Offered by Bonhams | Carmel, California | August 19, 2022
Jomar was founded by Raymond Saidel, who inherited a sports car dealership in New Hampshire in 1950. The first Jomar cars, the creatively named Mk I, were based on Dellow chassis from England wrapped in aluminum bodies and powered by tiny Ford engines.
The Jomar Mk II of 1956 used a TVR chassis and a Coventry Climax engine. This example is the third Mk II built and features a 1.1-liter Coventry Climax engine rated at about 85 horsepower. The body is in aluminum, and it’s been restored and updated with a few modern safety features for historic racing.
This car actually competed throughout the U.S. in 1957 and 1958 and has more recently seen time on track during events such as the Monterey Motorsports Reunion at Laguna Seca. The pre-sale estimate is $80,000-$120,000. Click here for more info.
Motor Racing Developments Ltd, aka Brabham, was an F1 team that competed between 1962 and 1992. That makes this car from their first season as a team. Jack Brabham drove for Cooper the few years before this, and his business partner Ron Tauranac designed this car for Brabham to drive in 1962.
Power is from a 1.5-liter Coventry-Climax V8 that made about 157 horsepower in 1962 spec. The competition history for this chassis (F1-1-62) includes:
1962 German Grand Prix (Nurburgring) – 19th, DNF (with Jack Brabham)
1962 U.S. Grand Prix (Watkins Glen) – 4th (with Brabham)
1962 Mexican Grand Prix – 2nd (with Brabham)
1962 South African Grand Prix – 4th (with Brabham)
1963 Monaco Grand Prix – Did not start (with Brabham)
1963 Belgian Grand Prix (Spa) – 15th, DNF (with Brabham)
1963 Austrian Grand Prix – 1st (with Brabham)
1963 Italian Grand Prix – 5th (with Brabham)
1964 British Grand Prix – 17th, DNF (with Ian Raby)
1964 Italian Grand Prix – DNQ (with Raby)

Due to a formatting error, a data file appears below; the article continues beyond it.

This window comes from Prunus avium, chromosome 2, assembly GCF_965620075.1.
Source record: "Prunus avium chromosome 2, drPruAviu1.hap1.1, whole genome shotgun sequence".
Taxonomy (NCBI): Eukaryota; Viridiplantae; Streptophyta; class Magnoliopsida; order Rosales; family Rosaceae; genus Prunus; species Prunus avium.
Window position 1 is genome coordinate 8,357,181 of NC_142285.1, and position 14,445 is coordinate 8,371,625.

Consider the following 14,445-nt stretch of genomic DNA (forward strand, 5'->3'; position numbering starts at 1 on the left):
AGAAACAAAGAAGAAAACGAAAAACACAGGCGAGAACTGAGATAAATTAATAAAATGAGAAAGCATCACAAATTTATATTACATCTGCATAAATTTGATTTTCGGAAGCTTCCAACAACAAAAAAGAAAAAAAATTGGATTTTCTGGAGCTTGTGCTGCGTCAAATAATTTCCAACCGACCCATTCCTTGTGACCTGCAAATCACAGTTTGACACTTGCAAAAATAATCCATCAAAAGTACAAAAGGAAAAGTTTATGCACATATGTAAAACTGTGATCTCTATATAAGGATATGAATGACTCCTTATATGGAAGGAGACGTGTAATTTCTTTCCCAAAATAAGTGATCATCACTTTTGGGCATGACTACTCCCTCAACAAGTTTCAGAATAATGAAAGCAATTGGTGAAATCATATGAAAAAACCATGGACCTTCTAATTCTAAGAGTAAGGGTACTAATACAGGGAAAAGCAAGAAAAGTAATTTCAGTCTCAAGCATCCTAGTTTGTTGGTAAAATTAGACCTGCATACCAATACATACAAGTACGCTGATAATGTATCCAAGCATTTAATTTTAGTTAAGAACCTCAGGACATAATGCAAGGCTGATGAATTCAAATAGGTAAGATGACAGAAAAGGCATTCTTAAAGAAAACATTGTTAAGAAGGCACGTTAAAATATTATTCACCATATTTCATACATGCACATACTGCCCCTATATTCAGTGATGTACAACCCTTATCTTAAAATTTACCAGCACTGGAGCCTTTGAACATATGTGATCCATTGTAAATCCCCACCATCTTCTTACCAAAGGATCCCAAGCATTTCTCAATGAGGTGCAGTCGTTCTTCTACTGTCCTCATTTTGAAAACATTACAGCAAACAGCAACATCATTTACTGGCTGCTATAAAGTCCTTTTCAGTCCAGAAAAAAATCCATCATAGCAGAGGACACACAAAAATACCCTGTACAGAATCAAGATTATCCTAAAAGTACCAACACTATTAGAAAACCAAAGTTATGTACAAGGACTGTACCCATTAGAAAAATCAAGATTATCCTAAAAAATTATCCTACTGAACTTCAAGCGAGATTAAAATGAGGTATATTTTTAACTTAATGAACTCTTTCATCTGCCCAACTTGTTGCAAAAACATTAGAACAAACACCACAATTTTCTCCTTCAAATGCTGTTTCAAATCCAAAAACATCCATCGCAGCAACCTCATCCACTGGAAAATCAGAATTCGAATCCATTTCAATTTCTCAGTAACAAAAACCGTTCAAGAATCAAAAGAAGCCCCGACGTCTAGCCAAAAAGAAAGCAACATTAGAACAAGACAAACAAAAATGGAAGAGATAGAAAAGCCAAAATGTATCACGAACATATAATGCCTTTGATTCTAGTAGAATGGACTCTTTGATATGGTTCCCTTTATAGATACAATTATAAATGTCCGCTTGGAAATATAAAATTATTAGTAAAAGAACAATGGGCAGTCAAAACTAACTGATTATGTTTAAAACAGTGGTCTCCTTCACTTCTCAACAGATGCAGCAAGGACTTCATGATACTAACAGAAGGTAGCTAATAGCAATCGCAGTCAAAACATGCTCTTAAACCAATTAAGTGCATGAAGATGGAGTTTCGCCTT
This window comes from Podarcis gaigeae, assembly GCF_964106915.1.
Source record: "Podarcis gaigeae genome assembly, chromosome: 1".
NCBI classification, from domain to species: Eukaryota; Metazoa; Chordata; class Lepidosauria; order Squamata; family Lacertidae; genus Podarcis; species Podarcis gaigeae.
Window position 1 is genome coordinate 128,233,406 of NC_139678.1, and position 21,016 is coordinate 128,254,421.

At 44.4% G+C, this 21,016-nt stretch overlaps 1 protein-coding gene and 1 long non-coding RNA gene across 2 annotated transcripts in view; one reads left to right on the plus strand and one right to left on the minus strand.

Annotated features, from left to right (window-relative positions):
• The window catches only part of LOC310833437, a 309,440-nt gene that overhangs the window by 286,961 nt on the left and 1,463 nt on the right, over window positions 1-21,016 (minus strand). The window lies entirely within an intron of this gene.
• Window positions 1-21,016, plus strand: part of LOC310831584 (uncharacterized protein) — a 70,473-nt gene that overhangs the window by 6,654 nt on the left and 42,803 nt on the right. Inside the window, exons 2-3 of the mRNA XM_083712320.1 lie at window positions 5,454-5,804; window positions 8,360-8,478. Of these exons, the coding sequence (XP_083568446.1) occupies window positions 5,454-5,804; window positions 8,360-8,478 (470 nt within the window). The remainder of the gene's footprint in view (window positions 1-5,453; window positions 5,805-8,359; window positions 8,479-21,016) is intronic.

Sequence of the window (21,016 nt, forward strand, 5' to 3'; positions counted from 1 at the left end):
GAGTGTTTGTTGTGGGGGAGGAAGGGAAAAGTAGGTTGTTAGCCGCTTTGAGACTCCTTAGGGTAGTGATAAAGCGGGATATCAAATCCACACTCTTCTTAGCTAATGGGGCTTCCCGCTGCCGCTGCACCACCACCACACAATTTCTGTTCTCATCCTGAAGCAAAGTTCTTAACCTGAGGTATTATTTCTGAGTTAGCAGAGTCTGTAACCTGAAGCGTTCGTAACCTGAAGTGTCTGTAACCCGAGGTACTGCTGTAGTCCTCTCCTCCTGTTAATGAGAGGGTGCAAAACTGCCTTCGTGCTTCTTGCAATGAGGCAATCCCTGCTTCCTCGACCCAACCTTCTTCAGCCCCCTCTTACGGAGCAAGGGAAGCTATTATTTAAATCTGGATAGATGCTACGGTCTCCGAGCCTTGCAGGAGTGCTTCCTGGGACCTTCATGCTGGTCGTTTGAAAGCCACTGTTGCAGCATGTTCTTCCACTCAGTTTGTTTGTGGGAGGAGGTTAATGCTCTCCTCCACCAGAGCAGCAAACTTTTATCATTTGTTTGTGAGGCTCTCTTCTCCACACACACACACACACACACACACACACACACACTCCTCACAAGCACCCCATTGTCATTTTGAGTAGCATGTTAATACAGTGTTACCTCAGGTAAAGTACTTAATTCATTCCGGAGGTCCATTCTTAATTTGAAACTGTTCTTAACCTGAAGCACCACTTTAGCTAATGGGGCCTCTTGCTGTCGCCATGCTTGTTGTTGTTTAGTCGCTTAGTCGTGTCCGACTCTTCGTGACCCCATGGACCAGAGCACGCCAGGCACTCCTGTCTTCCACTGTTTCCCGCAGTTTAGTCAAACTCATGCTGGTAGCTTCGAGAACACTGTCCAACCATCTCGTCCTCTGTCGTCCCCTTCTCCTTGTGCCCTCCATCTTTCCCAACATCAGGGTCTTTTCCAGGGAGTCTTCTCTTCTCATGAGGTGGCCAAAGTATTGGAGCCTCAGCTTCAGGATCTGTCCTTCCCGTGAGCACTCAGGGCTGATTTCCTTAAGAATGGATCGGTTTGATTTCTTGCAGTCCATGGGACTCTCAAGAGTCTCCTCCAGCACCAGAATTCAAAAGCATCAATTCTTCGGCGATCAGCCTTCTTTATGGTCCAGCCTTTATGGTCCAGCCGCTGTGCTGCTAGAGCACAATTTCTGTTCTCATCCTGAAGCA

1965 British Grand Prix – 11th (with Raby)
Imagine the same F1 chassis competing in four different seasons today. This car had many other non-championship races and wins (that Austrian GP race was a non-points race). This car spent decades in the Donington Collection before the current owner bought it in the 2000s. This is a pretty remarkable piece of racing history and has a pre-sale estimate of $590,000-$850,000. Click here for more info.
Offered by Bonhams | Goodwood, U.K. | March 29, 2020
There have been a lot of teams in Formula One over the years. Some have lasted decades, others just a few races. Paul Emery got his start building F3 cars in the early 1950s before building his first F1/F2 car in 1953. As a works team, Emeryson entered a single race in 1956.
They reappeared on the grid twice in 1962. Privateers entered Emeryson cars at least four times in ’61 and ’62. The Emeryson team was acquired by an American teenager in 1961, and the cars were fitted with Coventry-Climax engines. This car, 1004, was used by drivers Mike Spence, Jack Fairman, Tony Settember, and John Campbell-Jones in a number of non-championship Formula One races in 1961 and 1962.
This car’s lone F1 entry was at the 1961 Italian Grand Prix, where it DNF’d with Settember, who retained the car himself until 1963. The car was purchased by a collector in 1992 and restored. It retains a 1.5-liter Coventry-Climax inline-four and is the only surviving Emeryson F1 car. It should sell for between $150,000-$200,000. Click here for more info and here for more from this sale.